Corporate Law Update
- The court finds that two contracts were valid and enforceable, even though the parties entered into them based on a mistake
- The Bribery Committee asks for evidence on how the Bribery Act 2010 is working in practice
- The FRC announces the creation of the Investor Advisory Group (IAG)
- The court encourages the use of electronic media to allow overseas shareholders to participate in a scheme of arrangement meeting
The High Court has held that two contracts were valid, even though the parties had entered into them on the basis of a shared mistake. The mistake was not sufficiently fundamental to void the contracts.
In Triple Seven MSN 27251 Limited and another v Azman Air Services Limited, Triple Seven leased two aircraft to Azman under separate lease agreements.
The purpose of the leases was to allow Azman to transport passengers from West Africa to Saudi Arabia for the 2016 Hajj pilgrimage and for the lesser Umrah pilgrimage.
Azman obtained approval for the airlift from the relevant Nigerian authorities. However, it failed to obtain the necessary approval from the Saudi authorities.
The Nigerian authorities subsequently sent Azman a letter, informing it that the Saudi civil aviation authority had excluded Azman from participating in the 2016 airlift. However, by this time, Azman and Triple Seven had signed the leases.
Azman told Triple Seven it was unable to take part in the airlift and declined to take delivery of the aircraft. In response, Triple Seven terminated the leases and claimed damages for breach of contract.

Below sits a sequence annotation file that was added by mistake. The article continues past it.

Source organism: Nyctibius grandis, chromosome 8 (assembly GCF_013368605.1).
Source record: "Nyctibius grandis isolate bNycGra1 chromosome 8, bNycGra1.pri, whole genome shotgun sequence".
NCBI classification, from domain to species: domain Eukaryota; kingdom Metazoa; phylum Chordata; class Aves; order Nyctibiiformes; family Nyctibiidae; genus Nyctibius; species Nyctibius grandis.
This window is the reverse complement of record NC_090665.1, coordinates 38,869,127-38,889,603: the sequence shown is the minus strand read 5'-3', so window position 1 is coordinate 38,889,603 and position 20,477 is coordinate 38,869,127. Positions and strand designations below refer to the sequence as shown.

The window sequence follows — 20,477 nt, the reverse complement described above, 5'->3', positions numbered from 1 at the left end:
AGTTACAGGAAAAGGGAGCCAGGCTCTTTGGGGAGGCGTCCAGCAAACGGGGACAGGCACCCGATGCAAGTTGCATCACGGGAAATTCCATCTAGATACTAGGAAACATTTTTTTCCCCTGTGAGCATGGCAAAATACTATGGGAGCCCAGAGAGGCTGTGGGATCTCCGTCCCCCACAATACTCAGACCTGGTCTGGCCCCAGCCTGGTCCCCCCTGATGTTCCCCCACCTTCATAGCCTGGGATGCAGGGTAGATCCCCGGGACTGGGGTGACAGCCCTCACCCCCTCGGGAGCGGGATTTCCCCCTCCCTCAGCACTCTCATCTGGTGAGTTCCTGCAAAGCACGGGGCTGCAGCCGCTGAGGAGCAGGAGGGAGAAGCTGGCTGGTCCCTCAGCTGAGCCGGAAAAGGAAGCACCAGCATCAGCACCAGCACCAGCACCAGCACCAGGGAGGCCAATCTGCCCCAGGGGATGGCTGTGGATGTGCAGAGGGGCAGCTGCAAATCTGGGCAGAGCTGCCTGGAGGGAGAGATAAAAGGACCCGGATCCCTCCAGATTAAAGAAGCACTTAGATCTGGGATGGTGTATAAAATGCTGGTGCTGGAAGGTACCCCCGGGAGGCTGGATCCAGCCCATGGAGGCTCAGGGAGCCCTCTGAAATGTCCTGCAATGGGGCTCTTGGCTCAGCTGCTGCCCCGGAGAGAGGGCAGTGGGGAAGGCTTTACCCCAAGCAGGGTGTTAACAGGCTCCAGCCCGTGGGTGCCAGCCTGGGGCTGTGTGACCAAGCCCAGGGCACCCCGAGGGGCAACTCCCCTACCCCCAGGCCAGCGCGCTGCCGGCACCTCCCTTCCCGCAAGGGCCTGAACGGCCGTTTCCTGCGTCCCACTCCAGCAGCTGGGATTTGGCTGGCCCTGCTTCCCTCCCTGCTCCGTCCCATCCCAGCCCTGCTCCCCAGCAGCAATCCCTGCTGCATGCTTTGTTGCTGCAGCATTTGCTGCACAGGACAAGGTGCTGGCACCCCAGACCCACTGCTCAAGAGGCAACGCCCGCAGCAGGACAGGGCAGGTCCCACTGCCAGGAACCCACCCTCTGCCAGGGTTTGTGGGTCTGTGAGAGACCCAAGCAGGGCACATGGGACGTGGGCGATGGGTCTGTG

Azman claimed that the leases were void, because it and Triple Seven had entered into them on the basis of a common mistake, and so it was not liable for breach of contract.
What is “common mistake”?
A common mistake happens where two or more persons enter into a contract on the basis of a shared intention or assumption, but the contract does not reflect that intention, or the assumption turns out to be mistaken.
The consequences of a common mistake vary. In some cases, the mistake may be so fundamental that it effectively nullifies the contract. This could be because the terms of the contract are too uncertain to enforce. Alternatively, as Azman argued here, the contract may simply be void.
Broadly, the contract will be void if the parties entered into it on the basis of a shared assumption, that assumption turns out to be untrue, and, as a result, either the contract is essentially and radically different from what they intended or the mistake renders performance of the contract impossible.
This final element is borrowed from the English law doctrine of “frustration”, under which a contract comes automatically to an end if (put simply) it is no longer possible for the parties to perform it.
A key element here is that the mistake must be so substantial that it affects the contract in some fundamental way. If not, the court will not declare the contract void.
What did the court say?
The court took the opportunity to bring together the previous cases on common mistake. The judge set out six elements that need to be met for the court to declare a contract void for mistake: